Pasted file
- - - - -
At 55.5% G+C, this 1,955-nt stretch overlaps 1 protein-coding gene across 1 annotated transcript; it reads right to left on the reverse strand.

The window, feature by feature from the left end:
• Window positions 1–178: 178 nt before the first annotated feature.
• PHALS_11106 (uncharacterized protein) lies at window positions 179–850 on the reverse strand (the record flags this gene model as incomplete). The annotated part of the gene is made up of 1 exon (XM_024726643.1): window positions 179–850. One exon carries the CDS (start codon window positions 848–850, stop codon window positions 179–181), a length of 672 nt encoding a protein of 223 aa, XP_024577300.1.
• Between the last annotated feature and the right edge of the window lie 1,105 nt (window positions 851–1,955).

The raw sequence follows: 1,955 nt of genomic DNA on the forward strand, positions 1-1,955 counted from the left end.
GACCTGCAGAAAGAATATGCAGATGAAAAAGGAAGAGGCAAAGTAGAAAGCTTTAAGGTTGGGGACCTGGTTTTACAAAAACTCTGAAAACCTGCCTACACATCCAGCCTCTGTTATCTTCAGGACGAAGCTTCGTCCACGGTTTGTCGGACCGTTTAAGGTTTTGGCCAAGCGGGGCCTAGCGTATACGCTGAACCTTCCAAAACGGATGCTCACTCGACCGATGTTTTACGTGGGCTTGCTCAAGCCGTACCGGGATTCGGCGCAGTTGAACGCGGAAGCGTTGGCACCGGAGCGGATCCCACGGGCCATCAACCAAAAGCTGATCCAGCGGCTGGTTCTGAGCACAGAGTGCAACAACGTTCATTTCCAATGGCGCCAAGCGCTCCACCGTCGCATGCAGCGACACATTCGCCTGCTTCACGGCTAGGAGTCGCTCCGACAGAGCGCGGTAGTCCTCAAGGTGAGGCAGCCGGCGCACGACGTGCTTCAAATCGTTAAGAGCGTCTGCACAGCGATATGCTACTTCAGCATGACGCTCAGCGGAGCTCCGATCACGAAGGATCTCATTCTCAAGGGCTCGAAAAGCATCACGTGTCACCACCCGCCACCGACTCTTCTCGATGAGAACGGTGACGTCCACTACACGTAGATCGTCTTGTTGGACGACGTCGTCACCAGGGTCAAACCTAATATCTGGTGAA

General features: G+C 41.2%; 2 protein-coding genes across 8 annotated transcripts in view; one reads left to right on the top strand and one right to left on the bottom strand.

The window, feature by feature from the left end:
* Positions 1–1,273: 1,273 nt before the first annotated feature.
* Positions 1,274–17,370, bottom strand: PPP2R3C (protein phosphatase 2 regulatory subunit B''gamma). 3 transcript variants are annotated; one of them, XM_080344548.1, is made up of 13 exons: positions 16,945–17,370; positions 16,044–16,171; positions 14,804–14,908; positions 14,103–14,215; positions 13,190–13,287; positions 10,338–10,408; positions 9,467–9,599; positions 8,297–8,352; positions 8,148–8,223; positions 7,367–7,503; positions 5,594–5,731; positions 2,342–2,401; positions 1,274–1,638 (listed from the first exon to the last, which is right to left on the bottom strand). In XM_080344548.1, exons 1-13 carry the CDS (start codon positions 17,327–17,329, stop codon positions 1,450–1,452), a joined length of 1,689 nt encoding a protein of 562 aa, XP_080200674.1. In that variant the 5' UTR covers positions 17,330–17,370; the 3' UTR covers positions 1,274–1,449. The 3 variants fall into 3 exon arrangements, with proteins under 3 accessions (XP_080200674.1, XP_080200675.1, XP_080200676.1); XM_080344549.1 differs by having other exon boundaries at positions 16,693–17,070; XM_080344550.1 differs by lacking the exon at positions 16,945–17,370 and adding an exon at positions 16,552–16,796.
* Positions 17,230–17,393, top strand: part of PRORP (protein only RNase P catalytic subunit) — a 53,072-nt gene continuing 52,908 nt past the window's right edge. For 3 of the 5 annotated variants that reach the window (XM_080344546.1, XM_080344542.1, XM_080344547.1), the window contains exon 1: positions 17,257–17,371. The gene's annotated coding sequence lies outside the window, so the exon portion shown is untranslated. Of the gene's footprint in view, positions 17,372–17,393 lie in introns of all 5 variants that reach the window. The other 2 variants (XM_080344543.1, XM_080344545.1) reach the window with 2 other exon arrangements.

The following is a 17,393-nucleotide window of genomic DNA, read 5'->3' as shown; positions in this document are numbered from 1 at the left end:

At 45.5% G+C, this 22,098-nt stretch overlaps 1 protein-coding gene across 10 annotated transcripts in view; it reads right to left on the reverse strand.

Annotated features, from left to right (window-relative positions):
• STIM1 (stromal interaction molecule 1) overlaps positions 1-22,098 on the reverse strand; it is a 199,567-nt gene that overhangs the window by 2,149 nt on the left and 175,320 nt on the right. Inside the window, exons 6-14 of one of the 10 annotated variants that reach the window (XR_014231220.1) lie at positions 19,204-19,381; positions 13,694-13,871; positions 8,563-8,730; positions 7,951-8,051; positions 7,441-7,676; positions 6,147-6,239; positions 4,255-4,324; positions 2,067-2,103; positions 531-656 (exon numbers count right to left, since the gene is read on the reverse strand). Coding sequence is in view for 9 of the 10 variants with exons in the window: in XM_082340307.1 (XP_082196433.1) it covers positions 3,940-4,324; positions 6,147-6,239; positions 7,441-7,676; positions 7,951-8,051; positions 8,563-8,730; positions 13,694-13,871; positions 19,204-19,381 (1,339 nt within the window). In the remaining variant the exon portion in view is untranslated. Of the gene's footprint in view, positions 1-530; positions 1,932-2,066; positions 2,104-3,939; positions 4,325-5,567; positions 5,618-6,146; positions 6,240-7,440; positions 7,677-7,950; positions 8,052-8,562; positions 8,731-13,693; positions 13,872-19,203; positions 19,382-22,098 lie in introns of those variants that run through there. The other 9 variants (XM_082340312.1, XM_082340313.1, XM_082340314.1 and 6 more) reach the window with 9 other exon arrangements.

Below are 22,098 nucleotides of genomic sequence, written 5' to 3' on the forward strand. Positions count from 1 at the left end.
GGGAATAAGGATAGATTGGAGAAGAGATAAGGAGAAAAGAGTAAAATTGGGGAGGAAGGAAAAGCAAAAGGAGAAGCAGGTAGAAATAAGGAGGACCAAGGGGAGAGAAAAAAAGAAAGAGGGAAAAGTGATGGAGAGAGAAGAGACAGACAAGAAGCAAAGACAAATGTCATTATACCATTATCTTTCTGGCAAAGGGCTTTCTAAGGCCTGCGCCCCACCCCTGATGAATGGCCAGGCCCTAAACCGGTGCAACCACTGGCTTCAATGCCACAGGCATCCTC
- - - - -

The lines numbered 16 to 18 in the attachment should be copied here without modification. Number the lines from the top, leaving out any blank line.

• STIM1 (stromal interaction molecule 1) overlaps positions 1-22,098 on the reverse strand; it is a 199,567-nt gene that overhangs the window by 2,149 nt on the left and 175,320 nt on the right. Inside the window, exons 6-14 of one of the 10 annotated variants that reach the window (XR_014231220.1) lie at positions 19,204-19,381; positions 13,694-13,871; positions 8,563-8,730; positions 7,951-8,051; positions 7,441-7,676; positions 6,147-6,239; positions 4,255-4,324; positions 2,067-2,103; positions 531-656 (exon numbers count right to left, since the gene is read on the reverse strand). Coding sequence is in view for 9 of the 10 variants with exons in the window: in XM_082340307.1 (XP_082196433.1) it covers positions 3,940-4,324; positions 6,147-6,239; positions 7,441-7,676; positions 7,951-8,051; positions 8,563-8,730; positions 13,694-13,871; positions 19,204-19,381 (1,339 nt within the window). In the remaining variant the exon portion in view is untranslated. Of the gene's footprint in view, positions 1-530; positions 1,932-2,066; positions 2,104-3,939; positions 4,325-5,567; positions 5,618-6,146; positions 6,240-7,440; positions 7,677-7,950; positions 8,052-8,562; positions 8,731-13,693; positions 13,872-19,203; positions 19,382-22,098 lie in introns of those variants that run through there. The other 9 variants (XM_082340312.1, XM_082340313.1, XM_082340314.1 and 6 more) reach the window with 9 other exon arrangements.

Below are 22,098 nucleotides of genomic sequence, written 5' to 3' on the forward strand. Positions count from 1 at the left end.
GGGAATAAGGATAGATTGGAGAAGAGATAAGGAGAAAAGAGTAAAATTGGGGAGGAAGGAAAAGCAAAAGGAGAAGCAGGTAGAAATAAGGAGGACCAAGGGGAGAGAAAAAAAGAAAGAGGGAAAAGTGATGGAGAGAGAAGAGACAGACAAGAAGCAAAGACAAATGTCATTATACCATTATCTTTCTGGCAAAGGGCTTTCTAAGGCCTGCGCCCCACCCCTGATGAATGGCCAGGCCCTAAACCGGTGCAACCACTGGCTTCAATGCCACAGGCATCCTC